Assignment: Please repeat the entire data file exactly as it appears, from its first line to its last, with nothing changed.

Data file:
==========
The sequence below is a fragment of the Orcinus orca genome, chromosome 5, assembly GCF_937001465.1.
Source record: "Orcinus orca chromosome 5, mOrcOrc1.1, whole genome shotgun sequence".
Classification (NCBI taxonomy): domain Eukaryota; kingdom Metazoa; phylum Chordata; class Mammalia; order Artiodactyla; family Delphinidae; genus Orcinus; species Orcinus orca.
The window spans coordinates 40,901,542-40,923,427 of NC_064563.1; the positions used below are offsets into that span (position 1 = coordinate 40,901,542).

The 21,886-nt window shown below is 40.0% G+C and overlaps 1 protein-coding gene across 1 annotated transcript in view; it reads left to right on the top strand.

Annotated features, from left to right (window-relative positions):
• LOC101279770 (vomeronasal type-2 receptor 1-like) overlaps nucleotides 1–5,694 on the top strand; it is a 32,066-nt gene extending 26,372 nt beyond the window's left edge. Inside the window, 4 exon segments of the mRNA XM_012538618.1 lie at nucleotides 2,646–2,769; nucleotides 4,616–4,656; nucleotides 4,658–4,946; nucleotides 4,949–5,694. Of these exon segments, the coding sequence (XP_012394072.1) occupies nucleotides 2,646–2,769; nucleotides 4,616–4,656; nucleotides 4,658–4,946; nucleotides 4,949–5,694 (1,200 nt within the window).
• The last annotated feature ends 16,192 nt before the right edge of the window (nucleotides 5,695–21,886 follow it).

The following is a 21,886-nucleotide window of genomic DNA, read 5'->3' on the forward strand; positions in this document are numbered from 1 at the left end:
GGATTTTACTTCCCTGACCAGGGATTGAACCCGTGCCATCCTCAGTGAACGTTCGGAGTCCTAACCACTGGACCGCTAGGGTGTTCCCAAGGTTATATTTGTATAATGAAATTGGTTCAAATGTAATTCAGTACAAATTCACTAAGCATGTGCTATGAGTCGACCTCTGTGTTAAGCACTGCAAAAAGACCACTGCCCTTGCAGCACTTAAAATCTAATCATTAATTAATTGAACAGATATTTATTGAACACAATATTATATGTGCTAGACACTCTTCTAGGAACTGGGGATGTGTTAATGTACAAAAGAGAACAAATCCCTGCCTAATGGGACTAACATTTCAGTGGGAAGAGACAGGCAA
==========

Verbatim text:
The sequence below is a fragment of the Orcinus orca genome, chromosome 5, assembly GCF_937001465.1.
Source record: "Orcinus orca chromosome 5, mOrcOrc1.1, whole genome shotgun sequence".
Classification (NCBI taxonomy): domain Eukaryota; kingdom Metazoa; phylum Chordata; class Mammalia; order Artiodactyla; family Delphinidae; genus Orcinus; species Orcinus orca.
The window spans coordinates 40,901,542-40,923,427 of NC_064563.1; the positions used below are offsets into that span (position 1 = coordinate 40,901,542).

The 21,886-nt window shown below is 40.0% G+C and overlaps 1 protein-coding gene across 1 annotated transcript in view; it reads left to right on the top strand.

Annotated features, from left to right (window-relative positions):
• LOC101279770 (vomeronasal type-2 receptor 1-like) overlaps nucleotides 1–5,694 on the top strand; it is a 32,066-nt gene extending 26,372 nt beyond the window's left edge. Inside the window, 4 exon segments of the mRNA XM_012538618.1 lie at nucleotides 2,646–2,769; nucleotides 4,616–4,656; nucleotides 4,658–4,946; nucleotides 4,949–5,694. Of these exon segments, the coding sequence (XP_012394072.1) occupies nucleotides 2,646–2,769; nucleotides 4,616–4,656; nucleotides 4,658–4,946; nucleotides 4,949–5,694 (1,200 nt within the window).
• The last annotated feature ends 16,192 nt before the right edge of the window (nucleotides 5,695–21,886 follow it).

The following is a 21,886-nucleotide window of genomic DNA, read 5'->3' on the forward strand; positions in this document are numbered from 1 at the left end:
GGATTTTACTTCCCTGACCAGGGATTGAACCCGTGCCATCCTCAGTGAACGTTCGGAGTCCTAACCACTGGACCGCTAGGGTGTTCCCAAGGTTATATTTGTATAATGAAATTGGTTCAAATGTAATTCAGTACAAATTCACTAAGCATGTGCTATGAGTCGACCTCTGTGTTAAGCACTGCAAAAAGACCACTGCCCTTGCAGCACTTAAAATCTAATCATTAATTAATTGAACAGATATTTATTGAACACAATATTATATGTGCTAGACACTCTTCTAGGAACTGGGGATGTGTTAATGTACAAAAGAGAACAAATCCCTGCCTAATGGGACTAACATTTCAGTGGGAAGAGACAGGCAA